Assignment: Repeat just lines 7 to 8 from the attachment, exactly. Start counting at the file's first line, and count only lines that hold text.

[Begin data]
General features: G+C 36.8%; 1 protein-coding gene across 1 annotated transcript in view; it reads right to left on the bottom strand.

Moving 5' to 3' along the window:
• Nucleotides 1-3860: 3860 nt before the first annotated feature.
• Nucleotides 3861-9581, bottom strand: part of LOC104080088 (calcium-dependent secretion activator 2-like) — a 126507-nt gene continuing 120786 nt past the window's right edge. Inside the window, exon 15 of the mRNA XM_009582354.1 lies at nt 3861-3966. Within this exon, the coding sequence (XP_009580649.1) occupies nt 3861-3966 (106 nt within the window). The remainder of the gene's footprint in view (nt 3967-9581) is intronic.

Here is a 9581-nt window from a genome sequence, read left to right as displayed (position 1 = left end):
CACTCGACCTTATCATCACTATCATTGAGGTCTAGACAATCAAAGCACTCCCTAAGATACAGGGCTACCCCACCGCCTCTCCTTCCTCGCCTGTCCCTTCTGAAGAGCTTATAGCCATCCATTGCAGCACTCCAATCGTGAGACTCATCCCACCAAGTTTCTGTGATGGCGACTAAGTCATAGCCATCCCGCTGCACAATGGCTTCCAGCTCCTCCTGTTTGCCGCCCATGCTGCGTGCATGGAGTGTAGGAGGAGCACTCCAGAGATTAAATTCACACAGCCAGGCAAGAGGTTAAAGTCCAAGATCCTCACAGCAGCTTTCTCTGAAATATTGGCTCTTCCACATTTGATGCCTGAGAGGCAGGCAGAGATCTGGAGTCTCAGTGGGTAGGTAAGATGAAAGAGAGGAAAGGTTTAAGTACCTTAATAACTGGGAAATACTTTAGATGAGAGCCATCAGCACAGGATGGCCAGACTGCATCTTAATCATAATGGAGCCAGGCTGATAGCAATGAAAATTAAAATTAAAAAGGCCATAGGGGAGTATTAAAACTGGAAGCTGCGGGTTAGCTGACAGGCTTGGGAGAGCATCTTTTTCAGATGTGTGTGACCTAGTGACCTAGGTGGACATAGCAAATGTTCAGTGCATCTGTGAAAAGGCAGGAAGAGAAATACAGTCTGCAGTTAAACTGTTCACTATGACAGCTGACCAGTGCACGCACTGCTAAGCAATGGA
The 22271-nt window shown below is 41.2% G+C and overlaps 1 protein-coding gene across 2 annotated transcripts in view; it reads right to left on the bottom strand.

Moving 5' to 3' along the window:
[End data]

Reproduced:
The 22271-nt window shown below is 41.2% G+C and overlaps 1 protein-coding gene across 2 annotated transcripts in view; it reads right to left on the bottom strand.

Moving 5' to 3' along the window: